Until two years ago, quasicrystals had only been created in the lab - then geologists found them in rocks from Russia's Koryak mountains.
In PNAS journal, a team says the chemistry of the Russian crystals suggests they arrived in meteorites.
Quasicrystals were first described in the 1980s by Israeli researcher Daniel Schechtman, who was awarded last year's Nobel Prize in Chemistry for the discovery.
Schechtman's ideas were initially treated with doubt or scorn by some of his peers, who thought the structures were "impossible".
Rule breaker Quasicrystals break some of the rules of symmetry that apply to conventional crystalline structures. They also exhibit different physical and electrical properties.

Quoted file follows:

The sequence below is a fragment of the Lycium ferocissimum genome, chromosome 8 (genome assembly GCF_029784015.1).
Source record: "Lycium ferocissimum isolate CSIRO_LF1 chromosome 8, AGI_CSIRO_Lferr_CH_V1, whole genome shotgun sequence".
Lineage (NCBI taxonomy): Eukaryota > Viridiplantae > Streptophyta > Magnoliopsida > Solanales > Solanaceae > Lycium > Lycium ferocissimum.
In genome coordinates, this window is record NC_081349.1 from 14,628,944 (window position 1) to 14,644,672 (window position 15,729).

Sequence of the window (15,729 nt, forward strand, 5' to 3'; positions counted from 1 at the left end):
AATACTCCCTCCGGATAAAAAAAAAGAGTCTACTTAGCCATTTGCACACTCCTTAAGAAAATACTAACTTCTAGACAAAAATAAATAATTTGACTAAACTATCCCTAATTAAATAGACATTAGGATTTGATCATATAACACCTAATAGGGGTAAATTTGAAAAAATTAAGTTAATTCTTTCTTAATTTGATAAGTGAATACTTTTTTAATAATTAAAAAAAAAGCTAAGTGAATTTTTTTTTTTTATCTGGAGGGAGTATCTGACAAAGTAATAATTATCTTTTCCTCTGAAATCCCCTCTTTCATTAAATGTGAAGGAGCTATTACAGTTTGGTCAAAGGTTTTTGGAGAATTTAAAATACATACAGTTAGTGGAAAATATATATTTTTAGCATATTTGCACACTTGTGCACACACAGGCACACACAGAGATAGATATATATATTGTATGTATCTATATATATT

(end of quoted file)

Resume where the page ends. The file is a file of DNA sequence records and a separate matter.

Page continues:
In 2009, Luca Bindi, from the University of Florence, Italy, and his colleagues reported finding quasicrystals in mineral samples from the Koryak mountains in Russia's far east.
The mineral - an alloy of aluminium, copper, and iron - showed that quasicrystals could form and remain stable under natural conditions. But the natural process that created the structures remained an open question.
Now, Dr Bindi, Paul Steinhardt from Princeton University and others claim that tests point to an extra-terrestrial origin for the Russian minerals.
They used the technique of mass spectrometry to measure different forms - or isotopes - of the element oxygen contained in parts of the rock sample.
The pattern of oxygen isotopes was unlike any known minerals that originated on Earth. It was instead closer to that sometimes found in a type of meteorite known as a carbonaceous chondrite.
The samples also contained a type of silica which only forms at very high pressures. This suggests it either formed in the Earth's mantle, or was formed in a high-velocity impact, such as that which occurs when a meteorite hits the Earth's surface.
"Our evidence indicates that quasicrystals can form naturally under astrophysical conditions and remain stable over cosmic timescales," the team writes in PNAS